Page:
Today’s NewsStand — Feb. 24, 2020

Today’s NewsStand — Feb. 24, 2020

By Iowa Hospital Association|
|February 24, 2020

Featuring hospital and health care headlines from the media and the Web.

Iowa News       

Iowa Senate panel advances Medicaid work requirement
endorsed a plan to require more of the Iowans getting health care benefits through Medicaid to work or volunteer in their community. The bill does have exceptions. The parents of young children and disabled Iowans would not be required to fulfill the requirement, but other adults between the ages of 18 and 64 would have to show state officials they’re working 20 hours a week. Schultz said his constituents want the state’s welfare programs to promote the Iowa work ethic. (Radio Iowa)

UnityPoint Accountable Care announces more than $9.5 million in shared savings
UnityPoint Accountable Care (UAC) is announcing more than $9.5 million in shared savings based on quality and cost performance in the Medicare Next Generation Accountable Care Organization Model. As a subsidiary of UnityPoint Health and one of the largest accountable care organizations (ACOs) in the nation, UAC saw total shared savings of $9,534,791.31 for the 2018 calendar year. (PR Newswire)

UI doctors discover new genetic mutation that causes fatal heart arrhythmias
After several children died from sudden cardiac arrests, a team of doctors discovered a genetic mutation to be the cause of their fatal heart arrhythmias — a disorder of the movement of the heart that disturbs its typical contracting rhythm. Ian Law, pediatric cardiologist at the University of Iowa Hospitals and Clinics, said a Mennonite family moved to Iowa in 2013 just before one of the children died suddenly of cardiac arrests. Doctors ran further tests and found other Mennonite children to be at a similar risk for heart problems, Law said, and had been so for years. (University of Iowa Daily Iowan)

National New

Report: Per-person health care spending grew 18% from 2014 to 2018
Average employer-sponsored insurance (ESI) spending rose to $5,892 per person in 2018, according to the Health Care Cost Institute’s annual Health Care Cost and Utilization Report, which analyzes 2.5 billion medical claims to inform the public about trends affecting approximately 160 million U.S. individuals with employer-sponsored insurance. This spending growth outpaced 2017’s growth due to continued price growth combined with an uptick in utilization. (Health Care Cost Institute)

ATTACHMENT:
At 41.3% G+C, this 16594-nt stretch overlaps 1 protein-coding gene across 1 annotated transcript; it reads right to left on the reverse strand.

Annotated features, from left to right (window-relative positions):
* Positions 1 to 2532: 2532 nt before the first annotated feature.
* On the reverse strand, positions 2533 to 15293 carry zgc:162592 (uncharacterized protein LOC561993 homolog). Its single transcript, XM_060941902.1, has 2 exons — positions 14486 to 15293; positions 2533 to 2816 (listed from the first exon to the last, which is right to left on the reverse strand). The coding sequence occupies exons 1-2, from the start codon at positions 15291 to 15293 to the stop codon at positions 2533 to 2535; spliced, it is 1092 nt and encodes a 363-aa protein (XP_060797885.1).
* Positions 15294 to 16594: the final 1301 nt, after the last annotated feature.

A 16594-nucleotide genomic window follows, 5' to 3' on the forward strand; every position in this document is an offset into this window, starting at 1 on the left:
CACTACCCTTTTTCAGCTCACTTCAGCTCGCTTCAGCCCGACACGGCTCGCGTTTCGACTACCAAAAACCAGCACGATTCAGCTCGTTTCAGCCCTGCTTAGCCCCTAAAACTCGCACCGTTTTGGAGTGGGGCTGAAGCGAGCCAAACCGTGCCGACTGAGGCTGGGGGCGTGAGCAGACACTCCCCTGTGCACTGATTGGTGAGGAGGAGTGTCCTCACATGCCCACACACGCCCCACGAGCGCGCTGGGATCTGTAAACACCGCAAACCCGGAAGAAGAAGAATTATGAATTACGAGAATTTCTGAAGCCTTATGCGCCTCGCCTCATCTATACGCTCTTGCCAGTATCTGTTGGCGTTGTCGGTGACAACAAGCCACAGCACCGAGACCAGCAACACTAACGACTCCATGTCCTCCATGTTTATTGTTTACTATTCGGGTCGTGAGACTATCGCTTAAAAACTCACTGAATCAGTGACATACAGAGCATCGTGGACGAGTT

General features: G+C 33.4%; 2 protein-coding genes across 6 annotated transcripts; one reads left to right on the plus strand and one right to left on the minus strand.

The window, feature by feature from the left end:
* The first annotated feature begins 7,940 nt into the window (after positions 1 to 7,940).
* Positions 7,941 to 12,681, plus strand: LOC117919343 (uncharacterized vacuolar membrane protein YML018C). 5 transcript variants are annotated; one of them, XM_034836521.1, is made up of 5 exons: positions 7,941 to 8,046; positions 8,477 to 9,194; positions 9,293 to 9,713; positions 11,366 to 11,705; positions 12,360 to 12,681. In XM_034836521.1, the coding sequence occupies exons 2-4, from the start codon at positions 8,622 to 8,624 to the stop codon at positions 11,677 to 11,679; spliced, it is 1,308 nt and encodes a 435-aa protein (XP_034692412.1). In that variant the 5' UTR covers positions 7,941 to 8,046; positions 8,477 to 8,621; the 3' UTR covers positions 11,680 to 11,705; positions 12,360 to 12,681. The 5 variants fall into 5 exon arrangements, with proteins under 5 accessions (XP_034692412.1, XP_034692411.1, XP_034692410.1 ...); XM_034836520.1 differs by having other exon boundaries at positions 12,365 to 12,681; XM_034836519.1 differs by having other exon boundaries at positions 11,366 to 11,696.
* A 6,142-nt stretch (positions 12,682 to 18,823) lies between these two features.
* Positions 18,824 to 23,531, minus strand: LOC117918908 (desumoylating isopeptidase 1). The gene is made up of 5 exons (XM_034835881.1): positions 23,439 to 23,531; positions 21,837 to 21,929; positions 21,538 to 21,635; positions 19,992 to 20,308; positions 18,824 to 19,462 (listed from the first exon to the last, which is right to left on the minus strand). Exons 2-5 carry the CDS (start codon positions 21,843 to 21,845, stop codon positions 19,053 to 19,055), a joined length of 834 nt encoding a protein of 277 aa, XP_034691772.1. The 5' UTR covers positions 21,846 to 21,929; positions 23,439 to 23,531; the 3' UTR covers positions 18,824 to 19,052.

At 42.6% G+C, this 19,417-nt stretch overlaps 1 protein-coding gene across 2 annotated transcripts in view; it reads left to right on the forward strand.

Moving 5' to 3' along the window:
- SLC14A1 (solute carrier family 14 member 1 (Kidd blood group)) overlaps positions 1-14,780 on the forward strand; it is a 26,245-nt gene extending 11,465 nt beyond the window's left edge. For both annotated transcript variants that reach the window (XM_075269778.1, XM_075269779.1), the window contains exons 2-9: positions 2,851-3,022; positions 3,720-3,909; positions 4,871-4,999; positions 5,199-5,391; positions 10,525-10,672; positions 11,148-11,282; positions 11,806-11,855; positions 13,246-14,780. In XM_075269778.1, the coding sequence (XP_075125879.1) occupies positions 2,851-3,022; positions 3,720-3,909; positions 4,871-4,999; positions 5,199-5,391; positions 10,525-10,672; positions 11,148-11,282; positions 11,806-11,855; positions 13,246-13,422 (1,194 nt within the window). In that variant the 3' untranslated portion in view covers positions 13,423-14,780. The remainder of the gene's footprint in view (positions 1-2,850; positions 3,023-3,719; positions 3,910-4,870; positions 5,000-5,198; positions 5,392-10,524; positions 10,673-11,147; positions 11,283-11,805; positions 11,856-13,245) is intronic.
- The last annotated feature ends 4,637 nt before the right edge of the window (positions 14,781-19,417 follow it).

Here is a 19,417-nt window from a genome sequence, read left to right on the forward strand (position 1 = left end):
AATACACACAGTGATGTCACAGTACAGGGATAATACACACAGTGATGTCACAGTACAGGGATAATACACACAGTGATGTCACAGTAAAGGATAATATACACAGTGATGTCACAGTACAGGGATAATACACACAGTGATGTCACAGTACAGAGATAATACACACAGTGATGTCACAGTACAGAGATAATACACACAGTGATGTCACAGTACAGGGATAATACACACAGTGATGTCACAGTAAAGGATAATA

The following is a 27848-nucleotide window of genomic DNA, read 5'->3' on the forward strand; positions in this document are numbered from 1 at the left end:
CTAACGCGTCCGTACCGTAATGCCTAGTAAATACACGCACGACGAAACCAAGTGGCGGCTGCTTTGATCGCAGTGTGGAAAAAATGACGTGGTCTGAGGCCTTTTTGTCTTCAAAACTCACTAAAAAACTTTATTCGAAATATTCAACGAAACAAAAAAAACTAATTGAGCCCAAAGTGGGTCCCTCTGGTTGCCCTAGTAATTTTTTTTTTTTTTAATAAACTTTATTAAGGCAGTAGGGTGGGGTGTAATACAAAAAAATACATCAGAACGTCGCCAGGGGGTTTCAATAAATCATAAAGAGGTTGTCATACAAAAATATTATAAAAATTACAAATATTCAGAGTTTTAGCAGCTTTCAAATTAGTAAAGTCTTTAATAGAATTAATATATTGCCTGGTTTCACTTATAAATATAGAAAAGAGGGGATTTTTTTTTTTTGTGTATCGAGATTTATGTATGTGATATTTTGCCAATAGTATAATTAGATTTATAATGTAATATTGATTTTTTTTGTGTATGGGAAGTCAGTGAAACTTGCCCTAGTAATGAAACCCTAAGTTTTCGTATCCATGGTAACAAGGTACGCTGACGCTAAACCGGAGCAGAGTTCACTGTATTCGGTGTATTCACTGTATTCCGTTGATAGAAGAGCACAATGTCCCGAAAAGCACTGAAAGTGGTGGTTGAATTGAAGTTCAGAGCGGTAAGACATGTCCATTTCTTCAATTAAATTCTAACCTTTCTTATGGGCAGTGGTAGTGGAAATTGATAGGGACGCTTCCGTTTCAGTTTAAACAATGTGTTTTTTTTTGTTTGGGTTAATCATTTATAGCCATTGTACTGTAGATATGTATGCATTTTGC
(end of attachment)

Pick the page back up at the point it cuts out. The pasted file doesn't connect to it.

Hospitals struggle to advance social determinants of health
Social determinants are as influential to a patient’s health as their vital signs, said Dr. Sarah Stewart de Ramirez, an emergency medicine physician and vice president for clinical innovation at OSF Innovation. That means they’re important to screen for—and the “cornerstone of any great screening strategy is to routinely offer it,” she said. For now, that’s the bulk of the program, which is the challenge healthcare providers of all stripes face. While it’s one thing to know a patient is struggling with food insecurity, it’s another to actually address it—let alone track improvements over time. (Modern Healthcare)

Aided by machine learning, scientists find a novel antibiotic able to kill superbugs in mice
For decades, discovering novel antibiotics meant digging through the same patch of dirt. Biologists spent countless hours screening soil-dwelling microbes for properties known to kill harmful bacteria. But as superbugs resistant to existing antibiotics have spread widely, breakthroughs were becoming as rare as new places to dig. Now, artificial intelligence is giving scientists a reason to dramatically expand their search into databases of molecules that look nothing like existing antibiotics. (STAT)

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